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AUTHORITIES TREATING OKLAHOMA BEHEADING AS WORKPLACE VIOLENCE, NOT ACT OF TERROR
STEVE FORBES: This is semantics, David, on steroids. It's very dangerous. Why this administration has its head in the sand on this is absolutely bizarre and murderous. The administration in terms of terrorism is not controlled by central authority. Terrorists know if you operate in small groups, it's hard for authorities to stop it. This guy was a terrorist, pure and simple.
BRUCE JAPSEN: I don't know about the terrorism thing. The guy is being charged with murder. He faces the death penalty. I don't know if Oklahoma we can say is the epitome of political correctness. There was a man in Chicago that sabotaged the FAA station. What is the definition of terrorism? How do we define that?
SABRINA SCHAEFFER: Absolutely. And I think it's really important that the government recognizes his motivations as terrorist motivations, because as Steve recognizes, we had the ft. Hood shooting in 2009. They missed all of the dots. 13 people were killed. Again now we're seeing this. Beheading has been sort of a trademark of Al Qaeda and ISIS. Let's not forget the killing of Daniel Pearl in 2002. We need to take this as a terrorist action.
JOHN TAMNY: I'm not trying to minimize what was a hideous act. In my view, there are terrible people in this world and sometimes they pull things like this off. If anything I think it's more of a copycat act. To call it an act of terrorism seems to me a bit of a reach.
RICH KARLGAARD: Terrorism is a widely dispersed organization built around ideas and if it looks like a duck and quacks like a duck, and if workplace violence is accompanied by jihadism and beheadings, it's terrorism. I'm glad Ft. Hood was mentioned. 13 people died and the government is still reluctant to call it terrorism. This administration would sooner find terrorism in the Ferguson police department than they would with the obvious terrorist act.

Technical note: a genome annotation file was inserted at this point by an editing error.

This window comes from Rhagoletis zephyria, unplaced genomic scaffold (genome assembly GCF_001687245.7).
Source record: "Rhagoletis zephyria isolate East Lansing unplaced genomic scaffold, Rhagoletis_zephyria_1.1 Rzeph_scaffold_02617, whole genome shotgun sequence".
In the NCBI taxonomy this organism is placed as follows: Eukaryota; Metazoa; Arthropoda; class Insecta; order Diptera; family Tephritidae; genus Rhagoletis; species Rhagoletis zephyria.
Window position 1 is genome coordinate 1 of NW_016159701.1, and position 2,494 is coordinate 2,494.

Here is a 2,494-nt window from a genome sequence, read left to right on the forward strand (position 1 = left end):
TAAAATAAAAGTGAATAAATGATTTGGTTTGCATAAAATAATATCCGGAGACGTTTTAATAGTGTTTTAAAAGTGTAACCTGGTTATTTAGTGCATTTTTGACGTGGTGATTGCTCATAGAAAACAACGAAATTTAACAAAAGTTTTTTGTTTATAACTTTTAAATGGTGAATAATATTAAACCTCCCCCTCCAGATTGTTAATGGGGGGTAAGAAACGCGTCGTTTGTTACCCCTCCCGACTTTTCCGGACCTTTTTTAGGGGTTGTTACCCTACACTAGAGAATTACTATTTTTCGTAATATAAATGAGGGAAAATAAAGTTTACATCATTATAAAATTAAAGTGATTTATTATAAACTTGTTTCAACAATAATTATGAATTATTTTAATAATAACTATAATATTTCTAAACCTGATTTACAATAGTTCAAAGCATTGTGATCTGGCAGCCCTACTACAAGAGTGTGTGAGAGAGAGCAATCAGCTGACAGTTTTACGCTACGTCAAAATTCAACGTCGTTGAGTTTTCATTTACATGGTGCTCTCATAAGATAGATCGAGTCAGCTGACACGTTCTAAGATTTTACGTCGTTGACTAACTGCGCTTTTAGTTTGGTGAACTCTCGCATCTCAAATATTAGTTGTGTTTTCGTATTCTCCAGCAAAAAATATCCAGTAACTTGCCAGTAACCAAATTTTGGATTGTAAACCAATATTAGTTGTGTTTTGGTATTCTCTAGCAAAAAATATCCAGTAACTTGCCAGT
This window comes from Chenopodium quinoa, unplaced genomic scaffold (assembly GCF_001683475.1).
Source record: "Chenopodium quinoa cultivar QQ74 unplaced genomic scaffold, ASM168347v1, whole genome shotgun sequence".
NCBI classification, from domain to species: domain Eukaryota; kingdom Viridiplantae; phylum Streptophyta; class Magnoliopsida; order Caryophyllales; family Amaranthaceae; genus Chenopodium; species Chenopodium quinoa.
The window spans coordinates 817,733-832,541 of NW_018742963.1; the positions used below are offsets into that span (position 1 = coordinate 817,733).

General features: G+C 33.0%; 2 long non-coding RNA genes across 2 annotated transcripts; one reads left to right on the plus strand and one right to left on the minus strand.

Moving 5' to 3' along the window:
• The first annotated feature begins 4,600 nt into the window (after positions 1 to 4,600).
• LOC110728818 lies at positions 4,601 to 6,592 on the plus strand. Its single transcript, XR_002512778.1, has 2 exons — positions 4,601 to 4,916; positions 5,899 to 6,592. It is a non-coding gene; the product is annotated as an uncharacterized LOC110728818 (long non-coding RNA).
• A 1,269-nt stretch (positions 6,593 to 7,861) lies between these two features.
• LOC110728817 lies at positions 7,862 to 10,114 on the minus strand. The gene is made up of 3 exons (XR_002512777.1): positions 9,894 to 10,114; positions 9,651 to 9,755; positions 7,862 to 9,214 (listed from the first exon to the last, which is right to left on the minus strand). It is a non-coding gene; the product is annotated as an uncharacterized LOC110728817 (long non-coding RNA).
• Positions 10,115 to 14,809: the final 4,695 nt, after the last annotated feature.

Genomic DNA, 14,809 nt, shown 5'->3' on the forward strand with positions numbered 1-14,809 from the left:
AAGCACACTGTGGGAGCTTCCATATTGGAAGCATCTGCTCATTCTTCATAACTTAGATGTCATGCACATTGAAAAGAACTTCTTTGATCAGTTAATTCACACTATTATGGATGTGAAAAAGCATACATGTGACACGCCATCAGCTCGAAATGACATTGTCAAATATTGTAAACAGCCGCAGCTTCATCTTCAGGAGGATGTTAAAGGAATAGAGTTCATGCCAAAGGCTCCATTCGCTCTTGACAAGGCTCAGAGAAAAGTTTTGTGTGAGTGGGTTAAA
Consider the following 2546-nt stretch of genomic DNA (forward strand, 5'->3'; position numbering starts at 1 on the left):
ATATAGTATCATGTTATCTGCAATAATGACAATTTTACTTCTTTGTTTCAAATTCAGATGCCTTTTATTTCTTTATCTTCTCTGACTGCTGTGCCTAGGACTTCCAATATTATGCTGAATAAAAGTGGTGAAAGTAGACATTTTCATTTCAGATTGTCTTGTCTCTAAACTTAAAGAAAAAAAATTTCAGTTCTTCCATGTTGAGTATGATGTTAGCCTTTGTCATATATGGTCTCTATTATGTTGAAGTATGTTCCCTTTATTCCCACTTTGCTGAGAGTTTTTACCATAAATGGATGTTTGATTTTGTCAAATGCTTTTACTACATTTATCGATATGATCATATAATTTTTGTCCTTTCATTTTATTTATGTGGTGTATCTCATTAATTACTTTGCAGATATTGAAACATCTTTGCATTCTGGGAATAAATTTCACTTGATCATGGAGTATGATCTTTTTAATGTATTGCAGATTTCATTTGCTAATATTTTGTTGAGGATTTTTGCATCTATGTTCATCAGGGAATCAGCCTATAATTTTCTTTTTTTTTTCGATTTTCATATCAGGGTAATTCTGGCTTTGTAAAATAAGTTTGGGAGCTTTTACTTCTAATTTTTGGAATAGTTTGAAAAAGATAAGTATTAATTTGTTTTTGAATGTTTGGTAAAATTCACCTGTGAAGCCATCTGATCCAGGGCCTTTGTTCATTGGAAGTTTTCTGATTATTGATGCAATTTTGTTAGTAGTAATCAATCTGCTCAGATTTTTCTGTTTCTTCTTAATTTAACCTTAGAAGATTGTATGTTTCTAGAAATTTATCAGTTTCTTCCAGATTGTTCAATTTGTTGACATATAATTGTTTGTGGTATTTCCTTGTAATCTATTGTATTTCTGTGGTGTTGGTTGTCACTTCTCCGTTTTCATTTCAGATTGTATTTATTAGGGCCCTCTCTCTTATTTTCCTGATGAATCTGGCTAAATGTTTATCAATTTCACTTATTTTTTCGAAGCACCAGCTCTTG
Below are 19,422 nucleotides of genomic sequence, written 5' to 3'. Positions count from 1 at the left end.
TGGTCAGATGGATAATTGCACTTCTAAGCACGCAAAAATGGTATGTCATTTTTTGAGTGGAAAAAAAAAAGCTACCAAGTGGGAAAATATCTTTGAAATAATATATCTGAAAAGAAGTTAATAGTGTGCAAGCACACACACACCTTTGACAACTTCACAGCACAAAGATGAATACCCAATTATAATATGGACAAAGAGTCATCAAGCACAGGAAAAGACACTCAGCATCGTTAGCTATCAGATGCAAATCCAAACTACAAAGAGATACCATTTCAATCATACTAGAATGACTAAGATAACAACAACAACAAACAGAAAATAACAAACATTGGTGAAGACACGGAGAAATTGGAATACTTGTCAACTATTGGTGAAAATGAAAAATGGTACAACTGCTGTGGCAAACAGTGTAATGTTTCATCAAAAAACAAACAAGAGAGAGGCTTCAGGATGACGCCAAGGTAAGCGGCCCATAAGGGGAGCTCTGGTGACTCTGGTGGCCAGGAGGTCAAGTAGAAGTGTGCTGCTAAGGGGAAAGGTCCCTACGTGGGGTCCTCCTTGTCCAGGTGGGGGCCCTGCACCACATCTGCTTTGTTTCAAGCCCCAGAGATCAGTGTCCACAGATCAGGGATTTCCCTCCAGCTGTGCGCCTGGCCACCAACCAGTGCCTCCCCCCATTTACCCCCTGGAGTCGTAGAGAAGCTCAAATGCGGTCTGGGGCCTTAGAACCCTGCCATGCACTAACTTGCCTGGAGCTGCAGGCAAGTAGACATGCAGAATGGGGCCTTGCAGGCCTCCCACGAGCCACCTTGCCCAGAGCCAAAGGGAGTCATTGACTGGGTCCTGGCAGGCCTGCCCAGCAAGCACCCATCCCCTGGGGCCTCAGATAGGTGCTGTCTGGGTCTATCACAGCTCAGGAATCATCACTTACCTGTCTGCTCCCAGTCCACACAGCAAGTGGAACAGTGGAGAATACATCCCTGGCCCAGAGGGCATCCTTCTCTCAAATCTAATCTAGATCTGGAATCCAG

ELIZABETH MACDONALD: If you don't name it, you're consciously trying to bury it so it doesn't appear a problem. The writing was on the Facebook wall for this guy. This is dishonest political correctness. This is narcissism; people in the government who care more about their own self-regard than the safety of Americans that work, and how they think about civil rights. There's no more greater violation of civil rights than being beheaded at work. This woman was a grandmother and deserved her safety. Terrorists are copycats. They are copycat killers. That's why we have to focus on the threat here in the United States and wipe it out.
VIOLENT CLASHES BREAK OUT IN HONG LONG AS COUNTER-PROTESTERS STEP IN
BRUCE JAPSEN: China has been stealing out intellectual property for years. I think the U.S. could bring a little heat here and consider some non- tariff barriers to trade or something like that because they are not treating their workers well, and it's a danger to U.S. workers.
RICH KARLGAARD: global trade is really valuable and it should not be screwed around with. So if there is going to be pressure put on, it should be behind the scenes. A big scene shouldn't be made about it because trade wars are bad for the global economy, and they often lead to shooting wars. By the way, a big telecom giant in china spends about $10 billion a year in the U.S. by selling chips and we don't let them compete in the United States.
ELIZABETH MACDONALD: This is the "people's republic of capitalism" we're talking about. Rich makes a good point; we're all for free trade, but we're not in a utopian world right now. It's not a perfect form of capitalism. This is state-sponsored capitalism. When you have a country that can micromanage down to the family level, of course they are going to micromanage businesses. We're seeing surprise rates on companies in China. Even the American Chamber of Commerce did a poll of businesses and found that 60 percent of the businesses feel less welcome in china, and about half feel like they were singled out for attack.